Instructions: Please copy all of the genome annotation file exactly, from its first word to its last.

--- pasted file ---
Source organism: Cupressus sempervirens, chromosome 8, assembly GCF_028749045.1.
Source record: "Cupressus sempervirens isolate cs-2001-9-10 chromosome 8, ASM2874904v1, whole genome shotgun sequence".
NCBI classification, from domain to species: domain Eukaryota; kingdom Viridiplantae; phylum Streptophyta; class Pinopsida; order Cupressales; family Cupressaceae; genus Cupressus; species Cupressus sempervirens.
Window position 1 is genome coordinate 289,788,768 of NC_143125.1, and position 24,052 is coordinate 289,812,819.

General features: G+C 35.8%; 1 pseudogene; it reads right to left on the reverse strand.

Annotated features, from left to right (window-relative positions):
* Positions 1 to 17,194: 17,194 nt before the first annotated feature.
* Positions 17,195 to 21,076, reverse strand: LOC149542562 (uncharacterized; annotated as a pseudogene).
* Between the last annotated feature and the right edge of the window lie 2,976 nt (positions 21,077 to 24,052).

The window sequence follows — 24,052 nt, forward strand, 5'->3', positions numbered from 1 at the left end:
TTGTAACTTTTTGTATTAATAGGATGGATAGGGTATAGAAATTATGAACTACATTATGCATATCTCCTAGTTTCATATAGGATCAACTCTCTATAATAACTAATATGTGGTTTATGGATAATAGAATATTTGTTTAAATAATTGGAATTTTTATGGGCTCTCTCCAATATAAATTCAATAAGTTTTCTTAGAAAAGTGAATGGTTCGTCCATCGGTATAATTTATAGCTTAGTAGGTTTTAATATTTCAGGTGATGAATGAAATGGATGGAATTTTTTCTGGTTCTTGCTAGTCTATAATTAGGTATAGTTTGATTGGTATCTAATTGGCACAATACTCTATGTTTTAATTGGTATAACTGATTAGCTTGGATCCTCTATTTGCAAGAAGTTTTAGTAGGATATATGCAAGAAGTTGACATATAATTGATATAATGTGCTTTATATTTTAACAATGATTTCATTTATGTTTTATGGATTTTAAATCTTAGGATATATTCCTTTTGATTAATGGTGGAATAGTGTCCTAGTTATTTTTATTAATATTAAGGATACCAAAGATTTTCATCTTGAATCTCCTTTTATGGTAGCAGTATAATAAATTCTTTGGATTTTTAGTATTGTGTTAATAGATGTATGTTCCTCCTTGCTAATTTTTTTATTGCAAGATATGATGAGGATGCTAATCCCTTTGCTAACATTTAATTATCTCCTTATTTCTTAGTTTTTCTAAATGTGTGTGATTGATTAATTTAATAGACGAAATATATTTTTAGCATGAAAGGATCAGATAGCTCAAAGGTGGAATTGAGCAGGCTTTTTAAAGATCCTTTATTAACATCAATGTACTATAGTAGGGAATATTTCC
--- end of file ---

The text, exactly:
Source organism: Cupressus sempervirens, chromosome 8, assembly GCF_028749045.1.
Source record: "Cupressus sempervirens isolate cs-2001-9-10 chromosome 8, ASM2874904v1, whole genome shotgun sequence".
NCBI classification, from domain to species: domain Eukaryota; kingdom Viridiplantae; phylum Streptophyta; class Pinopsida; order Cupressales; family Cupressaceae; genus Cupressus; species Cupressus sempervirens.
Window position 1 is genome coordinate 289,788,768 of NC_143125.1, and position 24,052 is coordinate 289,812,819.

General features: G+C 35.8%; 1 pseudogene; it reads right to left on the reverse strand.

Annotated features, from left to right (window-relative positions):
* Positions 1 to 17,194: 17,194 nt before the first annotated feature.
* Positions 17,195 to 21,076, reverse strand: LOC149542562 (uncharacterized; annotated as a pseudogene).
* Between the last annotated feature and the right edge of the window lie 2,976 nt (positions 21,077 to 24,052).

The window sequence follows — 24,052 nt, forward strand, 5'->3', positions numbered from 1 at the left end:
TTGTAACTTTTTGTATTAATAGGATGGATAGGGTATAGAAATTATGAACTACATTATGCATATCTCCTAGTTTCATATAGGATCAACTCTCTATAATAACTAATATGTGGTTTATGGATAATAGAATATTTGTTTAAATAATTGGAATTTTTATGGGCTCTCTCCAATATAAATTCAATAAGTTTTCTTAGAAAAGTGAATGGTTCGTCCATCGGTATAATTTATAGCTTAGTAGGTTTTAATATTTCAGGTGATGAATGAAATGGATGGAATTTTTTCTGGTTCTTGCTAGTCTATAATTAGGTATAGTTTGATTGGTATCTAATTGGCACAATACTCTATGTTTTAATTGGTATAACTGATTAGCTTGGATCCTCTATTTGCAAGAAGTTTTAGTAGGATATATGCAAGAAGTTGACATATAATTGATATAATGTGCTTTATATTTTAACAATGATTTCATTTATGTTTTATGGATTTTAAATCTTAGGATATATTCCTTTTGATTAATGGTGGAATAGTGTCCTAGTTATTTTTATTAATATTAAGGATACCAAAGATTTTCATCTTGAATCTCCTTTTATGGTAGCAGTATAATAAATTCTTTGGATTTTTAGTATTGTGTTAATAGATGTATGTTCCTCCTTGCTAATTTTTTTATTGCAAGATATGATGAGGATGCTAATCCCTTTGCTAACATTTAATTATCTCCTTATTTCTTAGTTTTTCTAAATGTGTGTGATTGATTAATTTAATAGACGAAATATATTTTTAGCATGAAAGGATCAGATAGCTCAAAGGTGGAATTGAGCAGGCTTTTTAAAGATCCTTTATTAACATCAATGTACTATAGTAGGGAATATTTCC